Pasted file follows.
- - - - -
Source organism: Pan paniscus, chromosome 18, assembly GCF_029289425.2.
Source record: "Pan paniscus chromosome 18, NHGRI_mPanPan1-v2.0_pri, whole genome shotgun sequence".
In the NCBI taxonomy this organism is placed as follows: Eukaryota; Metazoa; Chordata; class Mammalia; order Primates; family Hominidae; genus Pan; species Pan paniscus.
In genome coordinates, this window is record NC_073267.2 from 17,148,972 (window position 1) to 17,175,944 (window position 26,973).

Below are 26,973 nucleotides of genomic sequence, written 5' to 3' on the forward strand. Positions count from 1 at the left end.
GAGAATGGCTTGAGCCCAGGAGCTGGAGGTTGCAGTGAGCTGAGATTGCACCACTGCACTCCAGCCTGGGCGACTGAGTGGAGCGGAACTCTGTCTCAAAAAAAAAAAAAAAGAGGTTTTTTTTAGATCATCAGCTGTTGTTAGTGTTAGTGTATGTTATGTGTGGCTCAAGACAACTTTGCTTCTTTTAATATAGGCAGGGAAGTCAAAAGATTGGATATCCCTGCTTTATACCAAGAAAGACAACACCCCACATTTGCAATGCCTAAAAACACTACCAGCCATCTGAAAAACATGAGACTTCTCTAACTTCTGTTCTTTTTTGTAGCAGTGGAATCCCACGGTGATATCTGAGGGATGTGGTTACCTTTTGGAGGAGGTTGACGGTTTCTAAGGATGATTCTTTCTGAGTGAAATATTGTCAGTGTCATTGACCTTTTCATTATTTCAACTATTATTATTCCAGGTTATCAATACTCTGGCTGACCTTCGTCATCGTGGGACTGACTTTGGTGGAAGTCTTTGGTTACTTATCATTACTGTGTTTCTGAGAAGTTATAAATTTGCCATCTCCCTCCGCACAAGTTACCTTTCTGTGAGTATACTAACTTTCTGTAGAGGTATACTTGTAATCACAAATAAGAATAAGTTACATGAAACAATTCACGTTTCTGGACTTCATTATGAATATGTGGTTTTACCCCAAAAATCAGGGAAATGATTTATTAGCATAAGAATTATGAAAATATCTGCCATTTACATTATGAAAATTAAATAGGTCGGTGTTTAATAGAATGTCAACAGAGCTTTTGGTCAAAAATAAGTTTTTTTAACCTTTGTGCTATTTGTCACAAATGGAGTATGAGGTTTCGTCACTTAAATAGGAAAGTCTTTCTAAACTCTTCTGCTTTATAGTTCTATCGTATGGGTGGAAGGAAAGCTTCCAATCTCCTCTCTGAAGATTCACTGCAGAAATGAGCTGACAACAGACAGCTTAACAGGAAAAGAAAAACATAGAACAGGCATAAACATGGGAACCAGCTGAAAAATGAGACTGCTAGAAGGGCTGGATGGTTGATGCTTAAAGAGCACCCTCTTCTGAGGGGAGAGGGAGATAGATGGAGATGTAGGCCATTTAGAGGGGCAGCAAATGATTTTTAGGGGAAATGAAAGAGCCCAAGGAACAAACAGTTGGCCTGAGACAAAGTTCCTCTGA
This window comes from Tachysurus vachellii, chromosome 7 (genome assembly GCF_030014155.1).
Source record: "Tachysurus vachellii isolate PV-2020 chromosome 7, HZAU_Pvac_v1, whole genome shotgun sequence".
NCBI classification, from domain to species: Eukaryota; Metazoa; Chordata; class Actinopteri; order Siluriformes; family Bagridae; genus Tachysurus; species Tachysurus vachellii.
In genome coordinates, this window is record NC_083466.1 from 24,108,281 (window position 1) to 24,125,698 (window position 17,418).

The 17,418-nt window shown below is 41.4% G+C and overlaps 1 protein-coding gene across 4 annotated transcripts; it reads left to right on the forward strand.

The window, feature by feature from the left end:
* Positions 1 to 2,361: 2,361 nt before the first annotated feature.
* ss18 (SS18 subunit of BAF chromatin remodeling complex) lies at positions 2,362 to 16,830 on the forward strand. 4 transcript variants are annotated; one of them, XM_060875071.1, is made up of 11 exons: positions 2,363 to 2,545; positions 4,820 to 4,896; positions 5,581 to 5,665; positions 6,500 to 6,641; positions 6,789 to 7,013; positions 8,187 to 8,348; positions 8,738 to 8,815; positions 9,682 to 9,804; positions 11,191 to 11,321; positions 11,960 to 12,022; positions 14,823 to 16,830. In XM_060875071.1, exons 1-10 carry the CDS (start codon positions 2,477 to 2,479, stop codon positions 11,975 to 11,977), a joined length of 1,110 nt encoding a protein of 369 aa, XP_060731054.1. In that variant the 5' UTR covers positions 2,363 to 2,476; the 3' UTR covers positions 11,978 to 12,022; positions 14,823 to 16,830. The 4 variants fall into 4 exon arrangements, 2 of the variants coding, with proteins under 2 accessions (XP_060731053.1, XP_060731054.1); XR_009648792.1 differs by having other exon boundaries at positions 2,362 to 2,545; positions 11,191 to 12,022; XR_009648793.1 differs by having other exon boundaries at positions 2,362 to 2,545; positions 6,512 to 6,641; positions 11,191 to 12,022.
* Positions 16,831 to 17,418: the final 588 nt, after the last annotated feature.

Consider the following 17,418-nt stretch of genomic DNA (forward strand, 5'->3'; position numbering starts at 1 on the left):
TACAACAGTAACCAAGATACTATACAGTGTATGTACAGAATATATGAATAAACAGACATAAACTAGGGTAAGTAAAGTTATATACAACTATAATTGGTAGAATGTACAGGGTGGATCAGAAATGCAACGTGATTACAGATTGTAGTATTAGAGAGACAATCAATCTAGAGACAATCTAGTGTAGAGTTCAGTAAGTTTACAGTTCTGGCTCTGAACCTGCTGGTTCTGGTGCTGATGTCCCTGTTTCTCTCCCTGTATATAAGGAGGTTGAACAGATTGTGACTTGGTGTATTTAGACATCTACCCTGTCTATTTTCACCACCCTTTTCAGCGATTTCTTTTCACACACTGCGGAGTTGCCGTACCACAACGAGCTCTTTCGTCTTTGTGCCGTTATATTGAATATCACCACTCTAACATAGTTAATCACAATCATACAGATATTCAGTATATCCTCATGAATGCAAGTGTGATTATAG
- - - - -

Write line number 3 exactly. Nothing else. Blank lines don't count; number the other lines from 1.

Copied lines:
In the NCBI taxonomy this organism is placed as follows: Eukaryota; Metazoa; Chordata; class Mammalia; order Primates; family Hominidae; genus Pan; species Pan paniscus.